Perhaps that’s where the Union are destined to remain — on the periphery. Perhaps that’s where soccer as a sport and MLS as a league are destined to remain, too. Soccer players and coaches love to talk about the building process, and we love to believe them because the possibilities are endless. A Union-operated high school that chooses from the best teenagers in the region and nurtures them along so they can one day win a championship at Talen Energy Stadium? A huge, sports-obsessed country like the United States finding a way to develop enough stars to make them household names and potentially even win a World Cup?
It’s all so tantalizing, so exciting, so fun to think about it. But in a year and a week like this one, it feels like nothing more than a pipe dream.

Zhaire Smith has already unlocked the cheesesteak photo op

Zhaire Smith has already unlocked the cheesesteak photo op

Cheesesteaks are great.

People who are new to Philadelphia should eat cheesesteaks. People who are not new to Philadelphia should also eat cheesesteaks.

New 76ers draft pick Zhaire Smith is new to Philadelphia so he went to eat a cheesesteak.

Thankfully, it was a pretty good one at Jim's Steaks on South Street. It appears as if there is no ketchup or other strange substances on his cheesesteak. Hot peppers are not only acceptable but encouraged, in my humble cheesesteak eating opinion.

Congrats, Zhaire for enjoying a cheesesteak successfully without embarrassment.

You can learn much more about Smith and his abilities and fit with the Sixers right here.

Sixers put organization ahead of Mikal Bridges' feelings ... and that's OK

Sixers put organization ahead of Mikal Bridges' feelings ... and that's OK

Brett Brown sold me.

I agree with my colleague Andrew Kulp that the moment the news of the Sixers trading Mikal Bridges broke that I was flabbergasted. His mother works for the Sixers! Bridges was literally talking about how excited she was for him to be in Philly when the news broke. His poor mother! It was pretty much as rough as it gets in terms of optics. 

It looked awful from a PR perspective. There are tons of disappointed Villanova alums today.

But it's an unfortunate situation, in my opinion, not an organizational embarrassment, as Kulp wrote.

An unprotected first-round pick though? Damn. That's enticing.

Then Brett Brown came out after the first round ended and put my mind at ease that the Sixers made the right move.

They did what they believed to be best for the Sixers, a "Godfather offer" if you will. Here's Brown's, incredibly honest and thoughtful opening statement. You can watch it in full above. I think it's worth watching to realize how much thought Brown and his decision-makers put into this one.

"We had 1A and 1B and when the ninth pick was selected you realize, we’re going to get one of our two, and we chose Mikal. And to see that play out knowing the history that he has had in this city and at Villanova, it was very much aligned and he was somebody that could come in a fit with what we had. And so it goes from that level of excitement in the extreme coincidence, given his history in this city, to a situation in between that the phones were active and we knocked back an incredible deal where we would lose him. We didn’t rate it to be a Godfather type of deal, something that really would impact the franchise to the level that it would have to in order to trade Mikal, who we valued very much."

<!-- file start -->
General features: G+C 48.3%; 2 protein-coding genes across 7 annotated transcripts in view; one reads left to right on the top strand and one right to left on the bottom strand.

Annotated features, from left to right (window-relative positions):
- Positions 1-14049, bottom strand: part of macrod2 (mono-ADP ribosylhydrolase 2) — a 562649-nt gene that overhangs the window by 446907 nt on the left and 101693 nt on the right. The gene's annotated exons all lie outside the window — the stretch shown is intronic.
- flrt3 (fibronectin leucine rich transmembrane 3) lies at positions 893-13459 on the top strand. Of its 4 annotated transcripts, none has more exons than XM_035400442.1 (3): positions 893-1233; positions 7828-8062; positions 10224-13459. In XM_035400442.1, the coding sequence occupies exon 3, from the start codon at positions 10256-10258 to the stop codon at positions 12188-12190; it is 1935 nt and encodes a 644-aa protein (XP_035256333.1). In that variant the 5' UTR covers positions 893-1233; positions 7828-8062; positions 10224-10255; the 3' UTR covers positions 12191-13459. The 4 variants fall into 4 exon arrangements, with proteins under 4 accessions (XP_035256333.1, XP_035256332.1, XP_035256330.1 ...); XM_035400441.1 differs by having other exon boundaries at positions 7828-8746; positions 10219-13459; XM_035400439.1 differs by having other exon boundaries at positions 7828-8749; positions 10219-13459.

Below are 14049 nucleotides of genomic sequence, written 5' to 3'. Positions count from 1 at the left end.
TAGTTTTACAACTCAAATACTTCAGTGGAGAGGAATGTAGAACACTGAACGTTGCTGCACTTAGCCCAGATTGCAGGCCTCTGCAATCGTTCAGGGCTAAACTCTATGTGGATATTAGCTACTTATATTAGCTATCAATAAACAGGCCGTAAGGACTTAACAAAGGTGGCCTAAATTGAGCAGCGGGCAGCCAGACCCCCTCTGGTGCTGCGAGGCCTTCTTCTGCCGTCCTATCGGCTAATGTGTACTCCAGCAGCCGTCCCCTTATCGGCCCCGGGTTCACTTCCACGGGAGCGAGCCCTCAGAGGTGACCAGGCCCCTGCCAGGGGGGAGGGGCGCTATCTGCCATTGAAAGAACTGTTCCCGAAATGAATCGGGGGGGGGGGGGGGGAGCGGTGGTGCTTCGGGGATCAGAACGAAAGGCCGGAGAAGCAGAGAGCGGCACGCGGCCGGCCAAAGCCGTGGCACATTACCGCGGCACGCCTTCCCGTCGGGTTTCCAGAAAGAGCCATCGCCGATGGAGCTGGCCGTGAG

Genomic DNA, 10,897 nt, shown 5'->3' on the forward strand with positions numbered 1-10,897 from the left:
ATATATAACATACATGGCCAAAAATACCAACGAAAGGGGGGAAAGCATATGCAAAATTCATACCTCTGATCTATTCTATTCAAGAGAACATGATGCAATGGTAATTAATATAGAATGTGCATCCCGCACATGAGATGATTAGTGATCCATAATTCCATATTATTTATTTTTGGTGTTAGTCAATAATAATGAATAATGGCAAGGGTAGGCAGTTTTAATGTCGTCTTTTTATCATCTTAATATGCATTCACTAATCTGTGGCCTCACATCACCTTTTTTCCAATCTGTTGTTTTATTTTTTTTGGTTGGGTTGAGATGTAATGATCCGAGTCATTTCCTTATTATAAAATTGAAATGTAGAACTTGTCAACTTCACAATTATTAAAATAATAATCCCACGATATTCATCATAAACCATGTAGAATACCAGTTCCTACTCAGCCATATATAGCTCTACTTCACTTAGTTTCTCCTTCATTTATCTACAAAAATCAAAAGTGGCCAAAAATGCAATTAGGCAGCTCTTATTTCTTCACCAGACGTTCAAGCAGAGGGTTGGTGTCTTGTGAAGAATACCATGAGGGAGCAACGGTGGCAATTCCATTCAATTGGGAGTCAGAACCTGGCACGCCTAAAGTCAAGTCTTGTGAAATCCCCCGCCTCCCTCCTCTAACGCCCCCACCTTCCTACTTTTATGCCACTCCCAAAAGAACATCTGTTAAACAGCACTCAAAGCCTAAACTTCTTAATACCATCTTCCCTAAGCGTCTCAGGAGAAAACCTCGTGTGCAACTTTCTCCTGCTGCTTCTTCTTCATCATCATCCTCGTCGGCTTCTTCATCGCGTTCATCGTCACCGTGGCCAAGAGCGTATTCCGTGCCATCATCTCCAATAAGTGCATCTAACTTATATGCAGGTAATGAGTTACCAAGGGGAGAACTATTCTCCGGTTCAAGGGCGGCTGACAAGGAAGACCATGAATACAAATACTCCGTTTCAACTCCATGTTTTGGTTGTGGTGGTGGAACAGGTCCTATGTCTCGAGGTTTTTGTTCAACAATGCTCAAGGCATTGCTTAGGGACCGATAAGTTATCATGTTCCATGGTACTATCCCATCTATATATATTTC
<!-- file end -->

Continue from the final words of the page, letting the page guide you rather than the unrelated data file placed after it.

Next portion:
"And then Phoenix came in and offered a 2021 unprotected plus our 1B in Zhaire (Smith), who we value very highly, and you’re in a position that you’re on the clock and you really have a decision to make. And for me, and all of us in that room, what also rules our day is a few things. First — and in this order — what is always best for the organization, I’m going into my sixth season with the Philadelphia 76ers and so what is best for the organization and how do you win a championship, how do you acquire things that can attract stars or develop stars? That pick might be the key to all of this. That pick might be the thing that links a possible trade, and we have our 1B in Zhaire."

The trade was jarring emotionally. There's no sugarcoating that. Bridges is, by all accounts, a wonderful and thoughtful kid. Not to mention a hell of a basketball player who would absolutely help the Sixers in 2018.

Brown later added a line that should make you more comfortable with the Sixers moving on from him: "We are star hunting or we are star developing."

If the Sixers didn't believe that Bridges would be one of those stars, they added an incredibly valuable piece in the unprotected first that can help acquire a star. Either via trade or in a future draft. And they got their 1B on top of it.

Some very smart NBA people even believe that Smith is a better prospect than Bridges. Only time will tell on those two players. But the Sixers did what they believed put them in the best position to land a star.

Isn't that what the Process is all about anyway?

"I'm here to win a championship," Brown said at the introductory press conference for Smith Friday morning.

They pulled off this trade because they believe it helps them get closer to a championship. At the end of the day, are you worried more about one family's feelings or the Sixers winning a championship?

If you watched Bridges speak to the Phoenix media following the trade, he'll be just fine growing alongside Deandre Ayton. That kid is a pro. And the Sixers put them in the position they believe best sets them up to land a star.

Now they just need to go out and do it.